I suppose the easiest answer is “yes.”

Here’s how LinkedIn sees it: LinkedIn is for anyone with ambition. 

In the past few years, LinkedIn has been developing its broader story—away from its relatively soulless roots as a digital Rolodex, and into something inherently more useful, immediate, and relevant. And in doing so, it holds broader lessons for any brand looking to either grow an existing customer base or to uncover the human stories within a staid business-t0-business brand.

And, in its latest example, LinkedIn introduces something unexpected—the story of how an atypical LinkedIn user rediscovers his passion to launch a comeback. Thanks, in no small part, through the connections he made on LinkedIn.

Here are three more takeaways for content marketers, about why it works:

1. It taps into a broad, universal theme. The story is about Matt Henshaw. But the bigger story invites us all to imagine better versions of ourselves. A gem from my journalism school days is this: Be specific enough to be believable, but universal enough to be relevant.

It’s brilliant for LinkedIn to focus on Matt rather than, say, an accountant or a sales rep or a marketer. Because Matt underscores the evolution of LinkedIn from a platform centered on “professional” to one centered on the more universal idea of “ambition.”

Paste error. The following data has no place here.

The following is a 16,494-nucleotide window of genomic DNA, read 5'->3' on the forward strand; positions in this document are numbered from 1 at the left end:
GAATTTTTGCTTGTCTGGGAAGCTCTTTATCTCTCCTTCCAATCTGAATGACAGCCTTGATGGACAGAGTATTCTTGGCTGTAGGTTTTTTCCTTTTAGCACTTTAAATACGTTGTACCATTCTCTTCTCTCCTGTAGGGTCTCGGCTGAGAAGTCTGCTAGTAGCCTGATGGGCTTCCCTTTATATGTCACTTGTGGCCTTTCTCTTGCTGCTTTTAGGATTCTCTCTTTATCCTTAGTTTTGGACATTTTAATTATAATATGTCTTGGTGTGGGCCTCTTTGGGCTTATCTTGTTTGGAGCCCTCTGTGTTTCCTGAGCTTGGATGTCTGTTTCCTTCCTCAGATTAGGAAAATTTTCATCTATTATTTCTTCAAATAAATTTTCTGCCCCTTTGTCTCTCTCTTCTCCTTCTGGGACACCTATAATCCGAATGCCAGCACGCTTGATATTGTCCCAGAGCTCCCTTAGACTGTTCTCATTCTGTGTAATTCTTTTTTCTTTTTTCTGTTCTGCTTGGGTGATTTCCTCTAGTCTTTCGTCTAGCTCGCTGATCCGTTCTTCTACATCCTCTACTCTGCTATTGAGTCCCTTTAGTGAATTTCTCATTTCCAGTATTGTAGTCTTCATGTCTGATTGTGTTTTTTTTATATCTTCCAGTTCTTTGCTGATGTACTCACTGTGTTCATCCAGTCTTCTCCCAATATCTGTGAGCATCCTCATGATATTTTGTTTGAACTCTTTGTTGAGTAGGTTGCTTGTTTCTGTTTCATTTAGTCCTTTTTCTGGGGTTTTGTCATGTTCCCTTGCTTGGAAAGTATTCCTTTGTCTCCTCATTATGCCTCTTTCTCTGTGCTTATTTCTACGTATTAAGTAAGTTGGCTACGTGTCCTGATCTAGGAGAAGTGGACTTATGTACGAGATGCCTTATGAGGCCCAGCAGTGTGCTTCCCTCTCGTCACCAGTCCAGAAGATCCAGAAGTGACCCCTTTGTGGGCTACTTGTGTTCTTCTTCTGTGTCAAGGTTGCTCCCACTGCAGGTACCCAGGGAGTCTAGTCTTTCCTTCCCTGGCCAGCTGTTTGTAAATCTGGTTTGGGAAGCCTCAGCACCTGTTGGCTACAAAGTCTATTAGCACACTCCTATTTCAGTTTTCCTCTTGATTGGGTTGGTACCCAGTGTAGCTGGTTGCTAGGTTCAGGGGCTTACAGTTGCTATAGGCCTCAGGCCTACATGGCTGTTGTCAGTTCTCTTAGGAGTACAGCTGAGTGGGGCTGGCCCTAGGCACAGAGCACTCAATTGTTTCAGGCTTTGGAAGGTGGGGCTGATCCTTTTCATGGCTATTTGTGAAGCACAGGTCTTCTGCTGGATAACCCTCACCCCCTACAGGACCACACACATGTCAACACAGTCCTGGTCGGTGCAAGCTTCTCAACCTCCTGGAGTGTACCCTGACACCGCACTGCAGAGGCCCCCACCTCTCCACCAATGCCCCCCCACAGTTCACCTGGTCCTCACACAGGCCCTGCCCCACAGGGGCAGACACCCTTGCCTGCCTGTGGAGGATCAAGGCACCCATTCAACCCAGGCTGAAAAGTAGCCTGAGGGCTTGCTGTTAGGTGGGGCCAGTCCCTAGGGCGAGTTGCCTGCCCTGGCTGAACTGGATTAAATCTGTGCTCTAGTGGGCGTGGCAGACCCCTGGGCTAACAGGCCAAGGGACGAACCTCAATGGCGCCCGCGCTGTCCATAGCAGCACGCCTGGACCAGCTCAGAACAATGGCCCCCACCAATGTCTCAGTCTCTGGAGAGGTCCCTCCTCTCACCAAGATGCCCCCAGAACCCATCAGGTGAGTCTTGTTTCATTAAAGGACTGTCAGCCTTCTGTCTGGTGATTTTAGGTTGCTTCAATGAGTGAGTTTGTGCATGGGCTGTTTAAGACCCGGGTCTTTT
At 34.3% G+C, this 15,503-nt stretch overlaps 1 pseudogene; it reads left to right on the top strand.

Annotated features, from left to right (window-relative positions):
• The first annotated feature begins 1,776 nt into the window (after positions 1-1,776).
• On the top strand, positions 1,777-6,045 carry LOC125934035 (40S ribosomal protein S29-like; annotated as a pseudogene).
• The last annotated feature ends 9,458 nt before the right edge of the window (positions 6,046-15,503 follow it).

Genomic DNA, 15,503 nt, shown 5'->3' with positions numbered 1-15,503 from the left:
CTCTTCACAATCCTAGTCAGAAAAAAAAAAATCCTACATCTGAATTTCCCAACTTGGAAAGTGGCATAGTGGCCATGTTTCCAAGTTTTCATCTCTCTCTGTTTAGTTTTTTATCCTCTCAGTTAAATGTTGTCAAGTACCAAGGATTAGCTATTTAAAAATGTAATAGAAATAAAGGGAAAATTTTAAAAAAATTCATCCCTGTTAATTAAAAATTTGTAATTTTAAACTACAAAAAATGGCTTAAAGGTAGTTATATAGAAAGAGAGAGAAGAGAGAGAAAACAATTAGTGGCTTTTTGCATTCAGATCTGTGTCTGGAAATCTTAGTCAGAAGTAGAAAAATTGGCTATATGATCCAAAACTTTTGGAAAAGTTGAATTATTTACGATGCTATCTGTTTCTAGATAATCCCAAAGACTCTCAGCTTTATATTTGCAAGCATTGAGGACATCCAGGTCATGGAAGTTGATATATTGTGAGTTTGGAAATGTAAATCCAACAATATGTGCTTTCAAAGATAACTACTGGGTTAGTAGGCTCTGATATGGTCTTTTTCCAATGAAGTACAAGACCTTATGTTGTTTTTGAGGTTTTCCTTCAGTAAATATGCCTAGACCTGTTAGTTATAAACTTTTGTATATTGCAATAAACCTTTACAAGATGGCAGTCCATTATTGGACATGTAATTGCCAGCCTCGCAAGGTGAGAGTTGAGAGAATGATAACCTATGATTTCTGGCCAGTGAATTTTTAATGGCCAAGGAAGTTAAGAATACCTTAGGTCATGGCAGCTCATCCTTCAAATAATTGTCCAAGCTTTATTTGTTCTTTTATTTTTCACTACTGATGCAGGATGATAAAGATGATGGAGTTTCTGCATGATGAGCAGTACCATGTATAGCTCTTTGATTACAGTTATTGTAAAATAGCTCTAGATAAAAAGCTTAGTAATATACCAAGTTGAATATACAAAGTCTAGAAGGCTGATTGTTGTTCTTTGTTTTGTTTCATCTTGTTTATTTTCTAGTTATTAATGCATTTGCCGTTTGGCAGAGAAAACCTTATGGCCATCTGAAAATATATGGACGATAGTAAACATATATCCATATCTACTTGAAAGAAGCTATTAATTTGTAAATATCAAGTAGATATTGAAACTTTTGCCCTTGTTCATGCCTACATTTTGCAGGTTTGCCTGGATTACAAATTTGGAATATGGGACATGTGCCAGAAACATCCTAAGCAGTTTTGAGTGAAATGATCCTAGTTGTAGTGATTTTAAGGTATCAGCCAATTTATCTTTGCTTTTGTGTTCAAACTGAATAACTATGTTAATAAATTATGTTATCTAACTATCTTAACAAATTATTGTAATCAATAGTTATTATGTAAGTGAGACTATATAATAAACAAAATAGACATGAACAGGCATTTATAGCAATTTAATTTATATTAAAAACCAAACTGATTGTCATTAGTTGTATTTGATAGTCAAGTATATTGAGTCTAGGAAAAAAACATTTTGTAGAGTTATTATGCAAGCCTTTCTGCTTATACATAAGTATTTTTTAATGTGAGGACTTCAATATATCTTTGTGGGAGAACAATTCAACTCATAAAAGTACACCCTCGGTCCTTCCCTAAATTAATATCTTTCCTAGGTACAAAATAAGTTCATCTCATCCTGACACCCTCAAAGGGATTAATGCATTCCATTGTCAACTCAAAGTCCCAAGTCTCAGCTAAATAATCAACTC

“Ambition” isn’t just bigger—it’s aspirational. And with this content program and others, LinkedIn drives home its effort to help us realize better version of ourselves.

And, of course, it also challenges what we think of when we think about LinkedIn. It alters our conception of it. It does what Don Draper suggested in Mad Men’s Season 3: “If you don’t like what’s being said, change the conversation.”

One suggestion to LinkedIn marketing: I might’ve included a hashtag like #LiveYourDream or #MyDream, to inspire others to share their own stories.

2. It puts the customer at the story’s center. The best content tells a bigger story, as relates to actual people—rather than, say, myopically focusing on a company’s own products or services. Paradoxically, your “story” is not about you—it’s about what you do for others.

That’s a subtle shift, but an important one, because it installs your customer at the very heart of your marketing. It’s customer-centric versus corporate-centric.

3. It has a kick-ass call to action. Notice the call to action on that last slide? It asks a question as a kind of personal challenge, “What’s your dream?” and then immediately invites you to realize it with the CTA: Update your profile.

In other words: Don’t just dream it, do it. Here and now.

3 1/2. It evolves SlideShare beyond a place where old decks go to die. Many of us simply use SlideShare as a slide graveyard — a kind of storage plot to host them after a talk. But here LinkedIn uses SlideShare as a storytelling platform in its own right.

LinkedIn owns SlideShare, of course, so it nicely highlights the tool’s effectively as a narrative platform by creating what my friend Nancy Duarte calls a Slidedoc, or a mix of visuals and brief text that together tell a richer story.

Anyway, back to Matt…

About a year ago, Matt leaned into his music career full-time. He left his job at the university—“and things have gone from strength to strength for me doing what I want to do and being in control of my own life again,” he told me.

By Ann Handley/July, 2014